Adani Competes with Reliance and Walmart in India’s E-Commerce and Payments Market


India’s Adani Group is preparing to enter the e-commerce and digital payments sectors, according to a report by the Financial Times report. This move aims to diversify the conglomerate’s portfolio and position it against competitors such as Mukesh Ambani’s Reliance, Amazon, and Walmart’s Flipkart and PhonePe.

The Adani Group, a powerhouse in the energy and infrastructure sectors, is considering applying for a license to operate on India’s Unified Payments Interface, a public digital payments network that has become the country’s leading online transaction method, according to the report. In addition, the Adani Group, one of India’s top three conglomerates, is reportedly finalizing plans to introduce a co-branded credit card in collaboration with banks.

This initiative is not the Adani Group’s first foray into digital services. In 2022, the firm launched Adani One, a consumer app for purchasing travel tickets. Gautam Adani, the conglomerate’s chief executive, has also hinted at potential future collaborations with Uber, following a recent visit by Uber CEO Dara Khosrowshahi to India.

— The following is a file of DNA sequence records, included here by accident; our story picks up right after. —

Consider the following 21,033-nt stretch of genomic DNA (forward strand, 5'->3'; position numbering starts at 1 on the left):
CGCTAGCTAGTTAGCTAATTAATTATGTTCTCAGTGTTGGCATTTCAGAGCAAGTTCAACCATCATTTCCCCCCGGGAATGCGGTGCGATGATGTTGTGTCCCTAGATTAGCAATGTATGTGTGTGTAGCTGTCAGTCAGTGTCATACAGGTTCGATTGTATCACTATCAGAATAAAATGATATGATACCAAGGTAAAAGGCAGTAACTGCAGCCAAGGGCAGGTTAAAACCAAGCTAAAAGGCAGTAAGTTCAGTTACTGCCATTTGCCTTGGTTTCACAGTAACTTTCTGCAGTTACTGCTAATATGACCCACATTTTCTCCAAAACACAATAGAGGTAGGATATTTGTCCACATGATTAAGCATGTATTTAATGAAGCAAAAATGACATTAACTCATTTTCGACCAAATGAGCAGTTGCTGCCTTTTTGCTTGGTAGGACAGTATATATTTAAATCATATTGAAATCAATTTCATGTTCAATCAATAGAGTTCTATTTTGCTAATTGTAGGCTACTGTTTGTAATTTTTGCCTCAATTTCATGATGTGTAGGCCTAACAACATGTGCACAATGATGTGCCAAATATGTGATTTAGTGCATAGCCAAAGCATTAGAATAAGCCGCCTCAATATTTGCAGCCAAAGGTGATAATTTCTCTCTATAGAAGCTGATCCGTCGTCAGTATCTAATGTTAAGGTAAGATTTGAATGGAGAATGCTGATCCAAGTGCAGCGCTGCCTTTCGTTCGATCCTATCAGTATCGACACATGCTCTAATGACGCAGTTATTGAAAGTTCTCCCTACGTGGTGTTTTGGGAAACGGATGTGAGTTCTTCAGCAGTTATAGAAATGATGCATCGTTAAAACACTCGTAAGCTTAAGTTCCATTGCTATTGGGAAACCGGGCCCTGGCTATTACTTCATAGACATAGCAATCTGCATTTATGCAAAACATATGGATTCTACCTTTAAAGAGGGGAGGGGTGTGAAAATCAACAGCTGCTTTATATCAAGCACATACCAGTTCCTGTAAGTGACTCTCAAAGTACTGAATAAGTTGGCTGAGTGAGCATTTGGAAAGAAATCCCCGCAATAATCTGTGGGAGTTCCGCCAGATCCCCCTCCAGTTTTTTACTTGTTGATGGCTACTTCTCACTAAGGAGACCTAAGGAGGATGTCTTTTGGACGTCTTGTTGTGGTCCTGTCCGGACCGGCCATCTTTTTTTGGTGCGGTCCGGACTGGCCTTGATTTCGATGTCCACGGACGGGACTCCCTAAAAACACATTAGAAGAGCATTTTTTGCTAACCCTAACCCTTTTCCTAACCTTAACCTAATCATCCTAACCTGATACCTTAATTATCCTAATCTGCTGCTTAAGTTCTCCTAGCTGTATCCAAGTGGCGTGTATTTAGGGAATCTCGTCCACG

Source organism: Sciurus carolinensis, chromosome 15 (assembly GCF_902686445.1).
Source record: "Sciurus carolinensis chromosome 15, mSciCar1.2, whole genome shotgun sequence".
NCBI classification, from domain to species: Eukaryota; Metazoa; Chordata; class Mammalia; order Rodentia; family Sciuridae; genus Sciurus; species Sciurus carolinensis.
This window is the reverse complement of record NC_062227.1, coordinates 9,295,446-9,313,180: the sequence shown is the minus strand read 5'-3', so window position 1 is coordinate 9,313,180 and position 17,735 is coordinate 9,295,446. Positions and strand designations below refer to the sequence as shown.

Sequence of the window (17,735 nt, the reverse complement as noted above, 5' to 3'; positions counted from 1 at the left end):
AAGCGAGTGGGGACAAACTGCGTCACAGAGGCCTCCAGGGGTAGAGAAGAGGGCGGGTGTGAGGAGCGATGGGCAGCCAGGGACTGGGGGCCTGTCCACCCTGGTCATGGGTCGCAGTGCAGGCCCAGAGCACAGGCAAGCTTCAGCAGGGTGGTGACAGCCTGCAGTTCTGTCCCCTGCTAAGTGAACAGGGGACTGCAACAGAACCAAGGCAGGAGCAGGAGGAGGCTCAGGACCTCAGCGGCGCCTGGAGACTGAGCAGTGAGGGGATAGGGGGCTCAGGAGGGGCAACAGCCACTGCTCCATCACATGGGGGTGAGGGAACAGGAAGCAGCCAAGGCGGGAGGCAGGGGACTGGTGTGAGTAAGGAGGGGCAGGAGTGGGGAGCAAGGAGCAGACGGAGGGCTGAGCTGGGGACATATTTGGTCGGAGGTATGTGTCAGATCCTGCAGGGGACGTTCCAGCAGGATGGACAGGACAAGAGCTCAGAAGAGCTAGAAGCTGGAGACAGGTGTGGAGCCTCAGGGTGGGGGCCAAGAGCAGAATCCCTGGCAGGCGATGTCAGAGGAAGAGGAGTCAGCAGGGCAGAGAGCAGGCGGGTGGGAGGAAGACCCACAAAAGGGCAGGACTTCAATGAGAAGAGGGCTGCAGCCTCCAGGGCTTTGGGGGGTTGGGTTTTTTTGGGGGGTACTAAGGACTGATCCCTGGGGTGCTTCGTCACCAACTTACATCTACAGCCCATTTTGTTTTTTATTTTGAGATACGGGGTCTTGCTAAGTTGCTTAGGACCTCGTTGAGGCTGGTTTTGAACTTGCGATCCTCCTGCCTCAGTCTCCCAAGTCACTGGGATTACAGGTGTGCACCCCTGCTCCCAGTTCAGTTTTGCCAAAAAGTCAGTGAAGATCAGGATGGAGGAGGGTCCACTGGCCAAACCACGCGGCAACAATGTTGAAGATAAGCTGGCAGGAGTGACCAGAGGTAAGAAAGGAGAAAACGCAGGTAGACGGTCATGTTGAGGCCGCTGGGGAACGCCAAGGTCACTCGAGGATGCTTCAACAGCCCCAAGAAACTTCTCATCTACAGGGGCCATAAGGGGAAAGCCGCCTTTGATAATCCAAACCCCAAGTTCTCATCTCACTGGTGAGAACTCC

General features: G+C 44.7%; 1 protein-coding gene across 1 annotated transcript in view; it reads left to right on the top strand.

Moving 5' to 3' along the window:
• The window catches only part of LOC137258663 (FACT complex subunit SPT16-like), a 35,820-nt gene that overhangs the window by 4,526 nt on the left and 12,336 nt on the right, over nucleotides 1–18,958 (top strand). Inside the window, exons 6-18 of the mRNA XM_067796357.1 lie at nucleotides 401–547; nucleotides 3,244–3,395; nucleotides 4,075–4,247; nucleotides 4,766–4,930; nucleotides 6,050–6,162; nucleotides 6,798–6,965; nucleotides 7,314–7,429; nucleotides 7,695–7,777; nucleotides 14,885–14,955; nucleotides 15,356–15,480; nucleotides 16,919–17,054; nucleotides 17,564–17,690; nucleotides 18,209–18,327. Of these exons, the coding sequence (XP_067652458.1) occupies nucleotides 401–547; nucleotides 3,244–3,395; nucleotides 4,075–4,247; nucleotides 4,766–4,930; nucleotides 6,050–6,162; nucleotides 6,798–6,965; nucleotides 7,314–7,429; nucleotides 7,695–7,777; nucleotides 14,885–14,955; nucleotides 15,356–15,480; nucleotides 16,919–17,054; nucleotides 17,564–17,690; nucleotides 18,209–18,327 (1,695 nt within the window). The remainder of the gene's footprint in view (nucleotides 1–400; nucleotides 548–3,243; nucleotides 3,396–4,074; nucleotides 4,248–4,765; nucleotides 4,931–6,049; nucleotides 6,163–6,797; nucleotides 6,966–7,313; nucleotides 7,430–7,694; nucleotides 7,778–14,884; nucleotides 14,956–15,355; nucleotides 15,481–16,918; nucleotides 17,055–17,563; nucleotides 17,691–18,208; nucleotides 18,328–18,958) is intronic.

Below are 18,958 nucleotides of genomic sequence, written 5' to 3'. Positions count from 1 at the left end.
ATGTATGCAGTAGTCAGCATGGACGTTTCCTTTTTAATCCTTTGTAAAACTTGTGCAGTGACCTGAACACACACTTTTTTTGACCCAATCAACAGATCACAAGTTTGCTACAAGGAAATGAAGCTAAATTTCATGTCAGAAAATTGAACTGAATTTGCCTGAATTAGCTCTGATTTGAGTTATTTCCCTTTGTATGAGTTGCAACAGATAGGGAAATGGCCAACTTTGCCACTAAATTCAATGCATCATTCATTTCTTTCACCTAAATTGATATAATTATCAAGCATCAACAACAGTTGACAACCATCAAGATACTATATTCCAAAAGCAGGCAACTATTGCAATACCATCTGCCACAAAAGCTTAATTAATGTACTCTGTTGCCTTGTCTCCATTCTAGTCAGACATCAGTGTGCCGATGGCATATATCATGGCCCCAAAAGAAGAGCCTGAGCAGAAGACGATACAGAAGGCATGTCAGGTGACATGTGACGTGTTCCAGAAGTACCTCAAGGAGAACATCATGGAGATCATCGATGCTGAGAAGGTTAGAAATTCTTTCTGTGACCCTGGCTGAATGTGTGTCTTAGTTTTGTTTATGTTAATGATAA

According to an individual familiar with the matter, Adani Group is planning to facilitate online shopping via the government-supported Open Network for Digital Commerce (ONDC) platform.

The Financial Times report indicates that the new e-commerce and mobile payment services will be accessible through Adani One, with the company initially planning to market these new offerings to its existing customer base, which numbers in the hundreds of millions.

Adani Group’s consumer push comes after a challenging year marked by accusations of market manipulation and fraud from U.S. short-seller Hindenburg Research, leading to a $150 billion decline in its stock value. Adani has denied any wrongdoing.

Manish Singh
Manish Singh
Senior Reporter. Manish covers India’s startup scene and venture capital investments. He also reports on global tech firms’ India play. Previously, Singh wrote for about a dozen publications, including CNBC and VentureBeat. He graduated in Computer Science and Engineering in 2015.

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